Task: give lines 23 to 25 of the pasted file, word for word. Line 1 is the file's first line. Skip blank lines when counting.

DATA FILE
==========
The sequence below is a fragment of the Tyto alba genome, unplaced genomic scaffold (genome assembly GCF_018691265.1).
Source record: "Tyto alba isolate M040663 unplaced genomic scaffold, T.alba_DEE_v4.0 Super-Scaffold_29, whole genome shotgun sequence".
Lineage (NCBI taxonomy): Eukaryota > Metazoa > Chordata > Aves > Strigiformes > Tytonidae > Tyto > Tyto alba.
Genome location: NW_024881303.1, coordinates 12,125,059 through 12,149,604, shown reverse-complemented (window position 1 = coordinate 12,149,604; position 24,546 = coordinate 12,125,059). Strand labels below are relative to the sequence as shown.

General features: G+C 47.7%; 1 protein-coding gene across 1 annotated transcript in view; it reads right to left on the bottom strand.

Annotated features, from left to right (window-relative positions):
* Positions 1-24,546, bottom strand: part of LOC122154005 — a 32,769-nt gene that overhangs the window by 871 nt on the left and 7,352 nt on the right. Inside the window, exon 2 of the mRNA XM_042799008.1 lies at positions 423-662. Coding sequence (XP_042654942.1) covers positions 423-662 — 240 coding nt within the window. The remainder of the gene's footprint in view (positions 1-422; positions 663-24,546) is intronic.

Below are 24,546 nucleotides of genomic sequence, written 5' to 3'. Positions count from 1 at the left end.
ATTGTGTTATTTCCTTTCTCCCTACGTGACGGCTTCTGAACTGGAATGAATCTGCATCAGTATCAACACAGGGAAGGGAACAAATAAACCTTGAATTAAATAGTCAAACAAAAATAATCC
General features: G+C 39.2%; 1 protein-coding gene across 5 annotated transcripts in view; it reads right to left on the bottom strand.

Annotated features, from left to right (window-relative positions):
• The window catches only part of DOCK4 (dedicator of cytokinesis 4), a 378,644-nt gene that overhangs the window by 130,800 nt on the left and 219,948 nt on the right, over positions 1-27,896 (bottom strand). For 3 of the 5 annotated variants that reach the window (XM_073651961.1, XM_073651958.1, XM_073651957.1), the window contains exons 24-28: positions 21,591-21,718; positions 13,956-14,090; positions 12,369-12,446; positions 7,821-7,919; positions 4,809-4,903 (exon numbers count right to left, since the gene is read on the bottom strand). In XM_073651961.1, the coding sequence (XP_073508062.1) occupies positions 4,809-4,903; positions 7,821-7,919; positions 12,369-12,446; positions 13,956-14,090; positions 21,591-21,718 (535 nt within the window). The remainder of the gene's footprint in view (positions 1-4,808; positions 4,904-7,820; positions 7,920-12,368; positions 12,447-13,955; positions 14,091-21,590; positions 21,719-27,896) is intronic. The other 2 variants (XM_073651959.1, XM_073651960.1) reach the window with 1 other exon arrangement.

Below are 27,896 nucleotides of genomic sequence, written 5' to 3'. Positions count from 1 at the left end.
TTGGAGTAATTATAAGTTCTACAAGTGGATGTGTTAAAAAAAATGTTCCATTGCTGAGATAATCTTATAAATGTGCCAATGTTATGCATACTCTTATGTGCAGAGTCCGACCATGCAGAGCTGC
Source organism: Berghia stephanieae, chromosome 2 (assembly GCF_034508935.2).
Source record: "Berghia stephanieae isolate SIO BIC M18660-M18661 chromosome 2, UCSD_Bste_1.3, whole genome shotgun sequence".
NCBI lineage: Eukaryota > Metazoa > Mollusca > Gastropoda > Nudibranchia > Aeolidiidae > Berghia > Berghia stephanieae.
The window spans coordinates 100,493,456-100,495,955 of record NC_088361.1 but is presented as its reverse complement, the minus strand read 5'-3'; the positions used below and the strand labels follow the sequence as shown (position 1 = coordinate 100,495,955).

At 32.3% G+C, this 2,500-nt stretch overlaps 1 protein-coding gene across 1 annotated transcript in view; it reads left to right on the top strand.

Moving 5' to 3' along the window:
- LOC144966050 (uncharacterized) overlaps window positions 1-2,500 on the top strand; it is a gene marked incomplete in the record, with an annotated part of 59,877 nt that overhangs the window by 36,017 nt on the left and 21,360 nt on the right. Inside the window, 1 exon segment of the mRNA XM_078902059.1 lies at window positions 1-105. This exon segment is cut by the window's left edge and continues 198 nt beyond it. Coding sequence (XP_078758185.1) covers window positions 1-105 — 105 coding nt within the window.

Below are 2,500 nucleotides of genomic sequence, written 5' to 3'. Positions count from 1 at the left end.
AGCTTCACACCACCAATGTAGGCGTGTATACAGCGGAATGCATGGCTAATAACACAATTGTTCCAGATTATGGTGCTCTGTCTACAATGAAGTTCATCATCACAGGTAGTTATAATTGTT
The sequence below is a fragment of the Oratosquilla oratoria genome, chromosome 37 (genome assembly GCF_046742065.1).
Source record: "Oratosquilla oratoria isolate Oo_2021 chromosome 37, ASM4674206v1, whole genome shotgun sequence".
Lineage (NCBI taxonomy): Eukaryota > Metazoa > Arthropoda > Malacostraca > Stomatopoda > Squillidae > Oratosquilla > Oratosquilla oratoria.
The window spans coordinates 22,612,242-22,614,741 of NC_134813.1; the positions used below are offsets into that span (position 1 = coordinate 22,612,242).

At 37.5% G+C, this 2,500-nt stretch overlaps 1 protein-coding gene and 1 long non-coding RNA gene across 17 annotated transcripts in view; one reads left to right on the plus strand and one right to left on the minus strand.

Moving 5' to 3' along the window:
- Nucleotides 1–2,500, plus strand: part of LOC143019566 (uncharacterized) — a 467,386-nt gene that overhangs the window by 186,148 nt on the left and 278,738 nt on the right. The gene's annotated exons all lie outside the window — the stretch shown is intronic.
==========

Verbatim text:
AGCTTCACACCACCAATGTAGGCGTGTATACAGCGGAATGCATGGCTAATAACACAATTGTTCCAGATTATGGTGCTCTGTCTACAATGAAGTTCATCATCACAGGTAGTTATAATTGTT
The sequence below is a fragment of the Oratosquilla oratoria genome, chromosome 37 (genome assembly GCF_046742065.1).
Source record: "Oratosquilla oratoria isolate Oo_2021 chromosome 37, ASM4674206v1, whole genome shotgun sequence".